Please use this identifier to cite or link to this item: http://hdl.handle.net/10553/33736
|Title:||Global change impacts on large-scale biogeographic patterns of marine organisms on Atlantic oceanic islands||Authors:||Ávila, Sérgio P.
Rebelo, Ana C.
Neto, Ana I.
Johnson, Markes E.
|UNESCO Clasification:||2502 Climatología
Large-scale biogeographic patterns
Marine endemism patterns
Marine species-area relationships
Pleistocene sea-level changes
|Issue Date:||2018||Journal:||Marine Pollution Bulletin||Abstract:||Past climate changes provide important clues for advancement of studies on current global change biology. We have tested large-scale biogeographic patterns through four marine groups from twelve Atlantic Ocean archipelagos and searched for patterns between species richness/endemism and littoral area, age, isolation, latitude and mean annual sea-surface temperatures. Species richness is strongly correlated with littoral area. Two reinforcing effects take place during glacial episodes: i) species richness is expected to decrease (in comparison with interglacial periods) due to the local disappearance of sandy/muddy-associated species; ii) because littoral area is minimal during glacial episodes, area per se induces a decrease on species richness (by extirpation/extinction of marine species) as well as affecting speciation rates. Maximum speciation rates are expected to occur during the interglacial periods, whereas immigration rates are expected to be higher at the LGM. Finally, sea-level changes are a paramount factor influencing marine biodiversity of animals and plants living on oceanic islands.||URI:||http://hdl.handle.net/10553/33736||ISSN:||0025-326X||DOI:||10.1016/j.marpolbul.2017.10.087||Source:||Marine Pollution Bulletin [ISSN 0025-326X], v. 126, p. 101-112||URL:||http://api.elsevier.com/content/abstract/scopus_id/85033589427|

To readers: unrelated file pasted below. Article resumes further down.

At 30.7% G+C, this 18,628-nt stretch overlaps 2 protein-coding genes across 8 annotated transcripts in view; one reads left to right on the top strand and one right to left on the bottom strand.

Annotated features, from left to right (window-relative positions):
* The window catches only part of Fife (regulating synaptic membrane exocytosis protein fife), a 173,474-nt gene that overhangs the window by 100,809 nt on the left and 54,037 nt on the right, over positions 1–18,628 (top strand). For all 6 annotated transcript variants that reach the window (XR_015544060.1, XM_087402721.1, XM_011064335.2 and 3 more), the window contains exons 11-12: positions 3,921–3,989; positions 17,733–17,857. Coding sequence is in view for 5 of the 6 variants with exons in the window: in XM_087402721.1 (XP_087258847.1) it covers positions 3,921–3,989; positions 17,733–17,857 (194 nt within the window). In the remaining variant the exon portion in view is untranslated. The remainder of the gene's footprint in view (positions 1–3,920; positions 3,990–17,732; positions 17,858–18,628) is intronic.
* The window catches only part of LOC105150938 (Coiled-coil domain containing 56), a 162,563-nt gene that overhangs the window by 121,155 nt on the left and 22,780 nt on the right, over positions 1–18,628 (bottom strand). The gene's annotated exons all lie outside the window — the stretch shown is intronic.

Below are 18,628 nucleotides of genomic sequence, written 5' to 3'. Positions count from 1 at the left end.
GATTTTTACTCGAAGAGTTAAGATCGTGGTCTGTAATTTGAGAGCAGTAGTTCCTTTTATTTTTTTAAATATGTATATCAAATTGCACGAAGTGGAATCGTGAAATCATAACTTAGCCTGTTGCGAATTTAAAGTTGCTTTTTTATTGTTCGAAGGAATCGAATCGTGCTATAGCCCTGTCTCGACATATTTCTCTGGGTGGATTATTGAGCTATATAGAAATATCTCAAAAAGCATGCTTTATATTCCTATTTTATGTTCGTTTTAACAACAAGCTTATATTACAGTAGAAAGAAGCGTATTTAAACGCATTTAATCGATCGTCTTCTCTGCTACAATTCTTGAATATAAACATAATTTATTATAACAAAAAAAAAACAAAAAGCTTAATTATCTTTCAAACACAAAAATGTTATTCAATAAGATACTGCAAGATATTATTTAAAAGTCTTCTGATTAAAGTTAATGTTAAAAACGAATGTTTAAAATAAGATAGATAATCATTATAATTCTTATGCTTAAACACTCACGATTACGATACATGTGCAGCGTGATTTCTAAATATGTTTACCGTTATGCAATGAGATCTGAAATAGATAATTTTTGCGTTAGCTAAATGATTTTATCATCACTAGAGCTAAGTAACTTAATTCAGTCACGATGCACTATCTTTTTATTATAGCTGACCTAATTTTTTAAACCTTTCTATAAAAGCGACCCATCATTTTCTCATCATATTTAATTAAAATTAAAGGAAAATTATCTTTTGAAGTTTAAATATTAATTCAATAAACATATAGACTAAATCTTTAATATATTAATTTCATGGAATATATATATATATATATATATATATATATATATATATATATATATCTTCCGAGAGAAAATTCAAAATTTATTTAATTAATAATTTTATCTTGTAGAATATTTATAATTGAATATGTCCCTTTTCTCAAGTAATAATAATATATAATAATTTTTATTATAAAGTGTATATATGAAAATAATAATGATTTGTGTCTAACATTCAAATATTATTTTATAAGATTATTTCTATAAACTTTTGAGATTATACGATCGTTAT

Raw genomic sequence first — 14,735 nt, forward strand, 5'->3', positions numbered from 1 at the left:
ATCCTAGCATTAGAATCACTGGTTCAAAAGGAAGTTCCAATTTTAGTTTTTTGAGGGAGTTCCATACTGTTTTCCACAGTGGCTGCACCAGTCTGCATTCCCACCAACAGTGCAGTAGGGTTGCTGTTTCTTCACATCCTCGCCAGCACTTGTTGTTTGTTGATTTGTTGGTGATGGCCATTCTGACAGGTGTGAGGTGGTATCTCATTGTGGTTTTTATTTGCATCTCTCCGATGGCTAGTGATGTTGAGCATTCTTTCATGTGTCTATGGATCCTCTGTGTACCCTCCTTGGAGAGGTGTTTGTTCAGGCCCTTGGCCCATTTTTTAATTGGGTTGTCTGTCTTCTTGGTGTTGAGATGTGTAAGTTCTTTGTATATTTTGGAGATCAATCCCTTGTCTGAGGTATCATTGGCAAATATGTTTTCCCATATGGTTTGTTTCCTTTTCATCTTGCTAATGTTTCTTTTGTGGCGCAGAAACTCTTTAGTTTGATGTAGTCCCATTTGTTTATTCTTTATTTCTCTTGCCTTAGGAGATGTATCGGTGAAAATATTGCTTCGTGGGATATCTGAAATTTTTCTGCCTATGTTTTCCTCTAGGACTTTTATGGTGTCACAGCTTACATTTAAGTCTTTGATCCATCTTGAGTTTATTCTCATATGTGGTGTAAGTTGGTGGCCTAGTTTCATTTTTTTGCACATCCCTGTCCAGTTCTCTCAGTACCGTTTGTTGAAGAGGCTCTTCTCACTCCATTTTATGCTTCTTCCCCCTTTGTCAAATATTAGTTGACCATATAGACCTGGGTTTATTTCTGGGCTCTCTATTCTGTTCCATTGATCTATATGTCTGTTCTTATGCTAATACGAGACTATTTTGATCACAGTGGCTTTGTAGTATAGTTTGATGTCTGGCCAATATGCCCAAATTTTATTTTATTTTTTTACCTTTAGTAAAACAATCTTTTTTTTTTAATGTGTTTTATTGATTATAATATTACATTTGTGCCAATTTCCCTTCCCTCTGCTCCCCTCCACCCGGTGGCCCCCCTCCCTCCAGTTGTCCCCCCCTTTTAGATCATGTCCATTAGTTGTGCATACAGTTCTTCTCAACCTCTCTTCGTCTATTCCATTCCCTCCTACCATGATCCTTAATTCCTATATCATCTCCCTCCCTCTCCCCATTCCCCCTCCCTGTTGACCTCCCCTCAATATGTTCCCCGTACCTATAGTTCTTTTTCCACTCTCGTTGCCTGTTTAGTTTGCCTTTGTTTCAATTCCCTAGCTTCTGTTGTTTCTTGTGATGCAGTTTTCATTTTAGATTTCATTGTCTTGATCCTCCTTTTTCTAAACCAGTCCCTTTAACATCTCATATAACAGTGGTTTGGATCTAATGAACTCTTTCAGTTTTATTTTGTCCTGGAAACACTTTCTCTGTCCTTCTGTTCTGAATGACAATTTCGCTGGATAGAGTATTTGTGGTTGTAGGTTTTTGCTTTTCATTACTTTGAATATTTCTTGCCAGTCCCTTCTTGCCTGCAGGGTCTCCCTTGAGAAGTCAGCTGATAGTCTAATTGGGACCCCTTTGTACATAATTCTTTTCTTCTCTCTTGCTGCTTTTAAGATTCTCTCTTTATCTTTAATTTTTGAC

|Appears in Collections:||Artículos|
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